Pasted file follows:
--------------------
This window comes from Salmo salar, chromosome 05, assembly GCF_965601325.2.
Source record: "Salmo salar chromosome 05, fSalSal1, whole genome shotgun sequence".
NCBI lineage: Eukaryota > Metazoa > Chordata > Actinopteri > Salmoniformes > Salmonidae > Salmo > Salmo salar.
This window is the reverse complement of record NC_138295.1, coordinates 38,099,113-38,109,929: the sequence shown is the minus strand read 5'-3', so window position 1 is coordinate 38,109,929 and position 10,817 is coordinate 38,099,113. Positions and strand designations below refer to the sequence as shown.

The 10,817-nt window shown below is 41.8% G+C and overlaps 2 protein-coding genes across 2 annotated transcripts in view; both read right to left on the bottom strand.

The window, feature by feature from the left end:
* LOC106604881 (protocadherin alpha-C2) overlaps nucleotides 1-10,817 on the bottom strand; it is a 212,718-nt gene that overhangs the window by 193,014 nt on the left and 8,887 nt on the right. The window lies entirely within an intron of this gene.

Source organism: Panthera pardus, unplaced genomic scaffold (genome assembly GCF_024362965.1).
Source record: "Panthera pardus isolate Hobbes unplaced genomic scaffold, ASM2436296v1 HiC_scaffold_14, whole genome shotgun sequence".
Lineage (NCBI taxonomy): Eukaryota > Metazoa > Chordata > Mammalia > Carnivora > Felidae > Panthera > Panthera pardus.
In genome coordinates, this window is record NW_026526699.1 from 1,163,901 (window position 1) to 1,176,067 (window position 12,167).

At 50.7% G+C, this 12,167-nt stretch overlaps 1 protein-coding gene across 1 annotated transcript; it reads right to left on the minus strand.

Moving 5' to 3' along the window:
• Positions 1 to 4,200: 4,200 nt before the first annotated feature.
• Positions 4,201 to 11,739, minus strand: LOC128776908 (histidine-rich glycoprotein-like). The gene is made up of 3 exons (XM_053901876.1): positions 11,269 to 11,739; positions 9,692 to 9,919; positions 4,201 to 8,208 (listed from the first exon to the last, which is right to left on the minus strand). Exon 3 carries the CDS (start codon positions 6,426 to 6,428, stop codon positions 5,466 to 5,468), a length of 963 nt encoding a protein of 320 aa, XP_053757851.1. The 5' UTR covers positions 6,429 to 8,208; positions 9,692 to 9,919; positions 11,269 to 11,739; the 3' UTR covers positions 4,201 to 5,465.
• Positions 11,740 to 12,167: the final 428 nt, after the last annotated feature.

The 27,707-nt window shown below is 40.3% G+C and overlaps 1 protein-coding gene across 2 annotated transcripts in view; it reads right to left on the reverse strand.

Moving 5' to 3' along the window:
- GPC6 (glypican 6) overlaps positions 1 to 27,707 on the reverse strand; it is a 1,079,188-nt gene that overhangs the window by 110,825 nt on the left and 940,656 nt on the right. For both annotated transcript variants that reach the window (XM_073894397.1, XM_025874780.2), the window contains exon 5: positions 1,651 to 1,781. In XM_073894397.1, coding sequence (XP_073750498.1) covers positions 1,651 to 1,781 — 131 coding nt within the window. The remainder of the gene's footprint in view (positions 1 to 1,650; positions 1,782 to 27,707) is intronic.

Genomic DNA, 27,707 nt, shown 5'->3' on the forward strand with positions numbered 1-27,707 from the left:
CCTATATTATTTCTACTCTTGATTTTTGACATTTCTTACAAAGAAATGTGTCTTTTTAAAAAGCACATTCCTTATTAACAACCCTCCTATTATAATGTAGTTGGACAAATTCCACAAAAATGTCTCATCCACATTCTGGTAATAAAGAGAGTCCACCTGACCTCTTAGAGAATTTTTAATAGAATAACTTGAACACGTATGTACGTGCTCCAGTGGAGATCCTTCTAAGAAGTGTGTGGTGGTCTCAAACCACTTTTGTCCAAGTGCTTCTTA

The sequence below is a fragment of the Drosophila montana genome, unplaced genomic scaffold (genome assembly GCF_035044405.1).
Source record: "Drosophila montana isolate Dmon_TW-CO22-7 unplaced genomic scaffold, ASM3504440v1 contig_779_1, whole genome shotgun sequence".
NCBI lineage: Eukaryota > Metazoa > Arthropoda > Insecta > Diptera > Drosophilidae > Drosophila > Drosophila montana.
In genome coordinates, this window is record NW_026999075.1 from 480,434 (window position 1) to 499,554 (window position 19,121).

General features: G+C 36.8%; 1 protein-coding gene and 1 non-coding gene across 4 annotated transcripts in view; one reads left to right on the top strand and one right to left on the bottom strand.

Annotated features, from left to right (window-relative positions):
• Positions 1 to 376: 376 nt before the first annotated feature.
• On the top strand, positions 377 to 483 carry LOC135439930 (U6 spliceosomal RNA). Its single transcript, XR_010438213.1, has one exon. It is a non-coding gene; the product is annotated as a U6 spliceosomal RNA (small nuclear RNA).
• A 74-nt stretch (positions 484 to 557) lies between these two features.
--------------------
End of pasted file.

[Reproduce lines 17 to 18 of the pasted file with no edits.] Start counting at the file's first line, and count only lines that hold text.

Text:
The 27,707-nt window shown below is 40.3% G+C and overlaps 1 protein-coding gene across 2 annotated transcripts in view; it reads right to left on the reverse strand.

Moving 5' to 3' along the window: